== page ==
To tackle the rising cases of NCDs amongst pregnant women, the underlying risk factors have to established and targeted. For diabetes, cardiovascular diseases and hypertension, although there is a genetic aspect, the majority of preventative care can be carried out through healthy life-style choices, for example, daily exercise and eating more whole foods. This has been long proven. For example, one study followed a group of approximately 85,000 women for sixteen years and recorded their daily lifestyle habits such as food, smoking status, and exercise pattern. These women all started the study with no known diabetes or heart disease, but by the end almost 4% had developed type 2 diabetes. The study found that, by comparing to a low-risk cohort, the development of type 2 diabetes was highly correlated with healthier food choices, regular exercise, not smoking and limited alcohol consumption (Hu et al., 2001). However, when putting this into the context of women in LMICs such as Bangladesh, the social fabric and lifestyle is fundamentally different to those in higher-income countries. The disparity is further warped when we consider women of different socio-economic status and those living in rural slums compared to urban houses. It’s only when we delve into the details and upstream factors for “simple” elements like choice of food and exercise, do we realise how important the social determinants of health are in dictating the health outcomes of these women (Liburdet al., 2005, Walker, Strom Williams & Egede, 2016). Namely, the way foods are cooked or bought (home cooked, fast food or village grown) and the way physical activity is carried out (desk job vs labourer or famer), differ greatly. Furthermore, LMICs have been found to have higher prevalence of NCDs such as diabetes mellitus (Zheng, Ley & Hu, 2018).
So, what can we do?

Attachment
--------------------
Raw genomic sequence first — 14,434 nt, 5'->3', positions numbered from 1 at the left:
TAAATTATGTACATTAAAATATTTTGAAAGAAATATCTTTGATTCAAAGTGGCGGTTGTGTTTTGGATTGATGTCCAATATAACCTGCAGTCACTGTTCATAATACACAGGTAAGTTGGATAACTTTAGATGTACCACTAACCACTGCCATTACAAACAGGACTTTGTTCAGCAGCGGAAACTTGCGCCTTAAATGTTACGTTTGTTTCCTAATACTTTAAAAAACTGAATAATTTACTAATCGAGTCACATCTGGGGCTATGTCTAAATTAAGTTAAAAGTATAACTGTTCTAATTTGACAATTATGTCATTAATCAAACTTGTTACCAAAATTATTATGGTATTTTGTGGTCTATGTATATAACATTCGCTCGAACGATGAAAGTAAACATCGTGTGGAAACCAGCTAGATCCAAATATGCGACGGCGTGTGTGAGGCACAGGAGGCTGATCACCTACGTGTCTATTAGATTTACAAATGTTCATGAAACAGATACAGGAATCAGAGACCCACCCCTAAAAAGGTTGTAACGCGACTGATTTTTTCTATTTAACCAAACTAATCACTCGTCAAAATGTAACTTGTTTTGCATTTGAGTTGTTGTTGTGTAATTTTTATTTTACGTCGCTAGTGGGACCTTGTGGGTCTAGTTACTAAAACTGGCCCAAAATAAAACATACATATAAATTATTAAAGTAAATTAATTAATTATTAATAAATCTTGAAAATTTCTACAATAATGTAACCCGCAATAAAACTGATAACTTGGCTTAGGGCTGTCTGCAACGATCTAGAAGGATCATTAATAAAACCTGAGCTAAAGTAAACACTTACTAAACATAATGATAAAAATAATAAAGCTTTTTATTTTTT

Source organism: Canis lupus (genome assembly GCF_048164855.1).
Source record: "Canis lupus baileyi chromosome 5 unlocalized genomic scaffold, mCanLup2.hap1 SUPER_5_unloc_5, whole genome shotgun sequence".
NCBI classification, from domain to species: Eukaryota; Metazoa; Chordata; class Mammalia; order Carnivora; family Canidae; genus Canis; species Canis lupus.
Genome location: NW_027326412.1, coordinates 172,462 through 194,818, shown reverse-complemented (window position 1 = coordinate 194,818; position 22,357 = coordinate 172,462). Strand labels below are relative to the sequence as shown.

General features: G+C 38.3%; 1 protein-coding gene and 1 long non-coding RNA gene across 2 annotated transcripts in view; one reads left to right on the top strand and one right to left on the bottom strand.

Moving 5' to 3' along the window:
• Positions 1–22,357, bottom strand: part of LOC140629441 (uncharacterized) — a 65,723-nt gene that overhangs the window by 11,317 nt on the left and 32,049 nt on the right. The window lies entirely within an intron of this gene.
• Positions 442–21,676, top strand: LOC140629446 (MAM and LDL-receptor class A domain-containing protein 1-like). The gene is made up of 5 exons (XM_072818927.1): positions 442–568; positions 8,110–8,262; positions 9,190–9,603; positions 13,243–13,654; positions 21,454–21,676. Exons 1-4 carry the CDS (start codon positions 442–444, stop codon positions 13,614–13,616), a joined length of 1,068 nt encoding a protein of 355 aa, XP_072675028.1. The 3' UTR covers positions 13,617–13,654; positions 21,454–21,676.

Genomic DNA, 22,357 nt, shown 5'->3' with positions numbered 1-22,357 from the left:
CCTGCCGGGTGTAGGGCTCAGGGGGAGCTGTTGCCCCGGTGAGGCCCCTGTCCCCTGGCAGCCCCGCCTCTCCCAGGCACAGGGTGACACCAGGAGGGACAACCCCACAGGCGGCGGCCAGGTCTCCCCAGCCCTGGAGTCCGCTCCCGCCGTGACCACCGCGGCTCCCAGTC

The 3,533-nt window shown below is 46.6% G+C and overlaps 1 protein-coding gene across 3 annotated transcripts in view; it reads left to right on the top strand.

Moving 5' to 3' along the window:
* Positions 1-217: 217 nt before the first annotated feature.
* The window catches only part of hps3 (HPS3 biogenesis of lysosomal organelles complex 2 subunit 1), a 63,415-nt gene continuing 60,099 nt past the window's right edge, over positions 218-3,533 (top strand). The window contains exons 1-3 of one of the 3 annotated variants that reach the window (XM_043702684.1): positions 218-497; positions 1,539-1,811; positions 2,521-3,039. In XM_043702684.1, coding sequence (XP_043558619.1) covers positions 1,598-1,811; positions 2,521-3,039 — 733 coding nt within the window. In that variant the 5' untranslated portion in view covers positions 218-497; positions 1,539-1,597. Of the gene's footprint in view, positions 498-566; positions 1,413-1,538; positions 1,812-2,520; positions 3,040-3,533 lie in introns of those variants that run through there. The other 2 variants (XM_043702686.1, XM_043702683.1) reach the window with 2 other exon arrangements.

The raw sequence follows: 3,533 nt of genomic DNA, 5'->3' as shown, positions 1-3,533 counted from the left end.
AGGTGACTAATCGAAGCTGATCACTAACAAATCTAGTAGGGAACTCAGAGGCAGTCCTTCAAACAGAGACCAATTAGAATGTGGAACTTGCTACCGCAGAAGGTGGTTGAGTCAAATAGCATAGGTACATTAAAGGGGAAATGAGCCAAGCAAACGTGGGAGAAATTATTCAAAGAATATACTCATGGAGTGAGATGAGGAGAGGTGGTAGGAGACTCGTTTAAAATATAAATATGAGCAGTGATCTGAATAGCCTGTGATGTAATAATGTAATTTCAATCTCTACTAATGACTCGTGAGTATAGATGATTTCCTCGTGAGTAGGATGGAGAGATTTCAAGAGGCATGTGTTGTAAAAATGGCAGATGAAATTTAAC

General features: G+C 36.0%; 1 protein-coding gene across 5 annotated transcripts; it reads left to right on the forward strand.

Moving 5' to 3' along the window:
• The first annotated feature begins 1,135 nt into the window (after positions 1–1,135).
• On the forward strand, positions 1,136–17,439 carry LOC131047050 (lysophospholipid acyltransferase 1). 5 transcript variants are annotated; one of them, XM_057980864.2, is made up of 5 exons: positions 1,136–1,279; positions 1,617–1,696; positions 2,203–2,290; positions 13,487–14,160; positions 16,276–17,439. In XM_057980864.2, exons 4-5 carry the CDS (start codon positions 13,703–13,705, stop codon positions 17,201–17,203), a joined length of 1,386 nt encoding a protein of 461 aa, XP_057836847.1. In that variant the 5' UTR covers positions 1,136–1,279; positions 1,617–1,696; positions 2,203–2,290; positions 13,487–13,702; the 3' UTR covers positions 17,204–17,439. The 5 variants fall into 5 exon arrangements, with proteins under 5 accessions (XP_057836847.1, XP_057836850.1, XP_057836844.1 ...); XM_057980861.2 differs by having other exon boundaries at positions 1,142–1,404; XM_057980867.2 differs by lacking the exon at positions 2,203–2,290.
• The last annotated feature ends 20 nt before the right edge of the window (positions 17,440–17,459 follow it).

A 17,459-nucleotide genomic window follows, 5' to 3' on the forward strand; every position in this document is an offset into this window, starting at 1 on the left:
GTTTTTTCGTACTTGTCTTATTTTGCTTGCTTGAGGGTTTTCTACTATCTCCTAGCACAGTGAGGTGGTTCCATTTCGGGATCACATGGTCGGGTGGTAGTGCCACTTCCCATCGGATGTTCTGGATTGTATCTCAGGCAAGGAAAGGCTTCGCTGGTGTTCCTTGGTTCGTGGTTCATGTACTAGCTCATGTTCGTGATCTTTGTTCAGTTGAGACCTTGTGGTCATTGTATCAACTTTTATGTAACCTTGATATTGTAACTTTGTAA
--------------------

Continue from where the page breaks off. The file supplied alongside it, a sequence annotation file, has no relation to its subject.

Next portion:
A more holistic approach needs to be taken to address rising NCDs and their impact on maternal health effectively. Frameworks that take a life-course standpoint are one potential method to combatting this issue. This style of framework takes into account how health outcomes, good and bad, can build-up over the course of an individual’s lifetime based on things such as occupation, education and family dynamics (Marmot, 2010). By taking these details into account, each country and each community can attempt to understand the upstream causational factors behind the rise in NCDs, then try to initiate preventative measures at different stages in the life course to stop this increase. For example, attempting to teach young girls of reproductive age about how obesity can lead to gynaecological problems and NCDs like diabetes mellitus, which in turn will make pregnancies difficult and may be damaging to their offspring, could be beneficial. Making such education part of the national curriculum would be one way forward. Similarly, it would be useful to ensure that each community has local centres or forums where the benefits of healthy eating and exercise are discussed with all ages, within the context of the area. In the case of Bangladesh for example, in a rural village the benefits of freshly harvested produce and/or cattle and dairy products can be emphasised. Whereas in an urban setting, the importance of more home-cooked meals with produce from grocery stores or markets as opposed to fast food should be highlighted. Likewise for exercise, the often labour-intensive work of those in rural villages should account for a lot of their physical activity, alongside leisure such as pond swimming or fishing. In urban settings, the use of gyms or walking to work rather than using transport would be initiatives to boost. These examples are not exhaustive, and more work needs to be done to tailor the advice and interventions to each individual within a community, given their socio-economic background and so resources available to them. Hopefully, with the introduction of such frameworks as part of the healthcare system in LMICs such as Bangladesh, the ability to combat the rise in NCDs and their impact on LMICs will improve.